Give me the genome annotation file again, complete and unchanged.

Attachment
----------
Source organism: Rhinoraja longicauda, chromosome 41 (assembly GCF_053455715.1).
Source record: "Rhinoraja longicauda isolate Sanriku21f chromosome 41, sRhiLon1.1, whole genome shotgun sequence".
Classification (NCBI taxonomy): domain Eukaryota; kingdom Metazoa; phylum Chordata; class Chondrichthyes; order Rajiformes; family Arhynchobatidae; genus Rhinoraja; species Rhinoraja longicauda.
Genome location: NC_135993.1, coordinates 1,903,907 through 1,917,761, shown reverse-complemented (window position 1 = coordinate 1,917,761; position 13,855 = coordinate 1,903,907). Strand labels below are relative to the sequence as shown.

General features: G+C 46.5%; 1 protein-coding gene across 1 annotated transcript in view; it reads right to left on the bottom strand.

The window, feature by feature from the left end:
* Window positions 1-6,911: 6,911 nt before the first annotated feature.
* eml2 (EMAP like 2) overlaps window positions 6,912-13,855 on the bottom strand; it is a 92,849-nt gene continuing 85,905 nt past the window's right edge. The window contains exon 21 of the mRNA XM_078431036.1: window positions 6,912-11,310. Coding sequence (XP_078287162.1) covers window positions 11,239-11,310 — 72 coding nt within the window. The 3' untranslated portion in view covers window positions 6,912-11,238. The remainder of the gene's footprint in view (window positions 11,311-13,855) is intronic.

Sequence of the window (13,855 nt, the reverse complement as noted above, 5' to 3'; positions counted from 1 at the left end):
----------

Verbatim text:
Source organism: Rhinoraja longicauda, chromosome 41 (assembly GCF_053455715.1).
Source record: "Rhinoraja longicauda isolate Sanriku21f chromosome 41, sRhiLon1.1, whole genome shotgun sequence".
Classification (NCBI taxonomy): domain Eukaryota; kingdom Metazoa; phylum Chordata; class Chondrichthyes; order Rajiformes; family Arhynchobatidae; genus Rhinoraja; species Rhinoraja longicauda.
Genome location: NC_135993.1, coordinates 1,903,907 through 1,917,761, shown reverse-complemented (window position 1 = coordinate 1,917,761; position 13,855 = coordinate 1,903,907). Strand labels below are relative to the sequence as shown.

General features: G+C 46.5%; 1 protein-coding gene across 1 annotated transcript in view; it reads right to left on the bottom strand.

The window, feature by feature from the left end:
* Window positions 1-6,911: 6,911 nt before the first annotated feature.
* eml2 (EMAP like 2) overlaps window positions 6,912-13,855 on the bottom strand; it is a 92,849-nt gene continuing 85,905 nt past the window's right edge. The window contains exon 21 of the mRNA XM_078431036.1: window positions 6,912-11,310. Coding sequence (XP_078287162.1) covers window positions 11,239-11,310 — 72 coding nt within the window. The 3' untranslated portion in view covers window positions 6,912-11,238. The remainder of the gene's footprint in view (window positions 11,311-13,855) is intronic.

Sequence of the window (13,855 nt, the reverse complement as noted above, 5' to 3'; positions counted from 1 at the left end):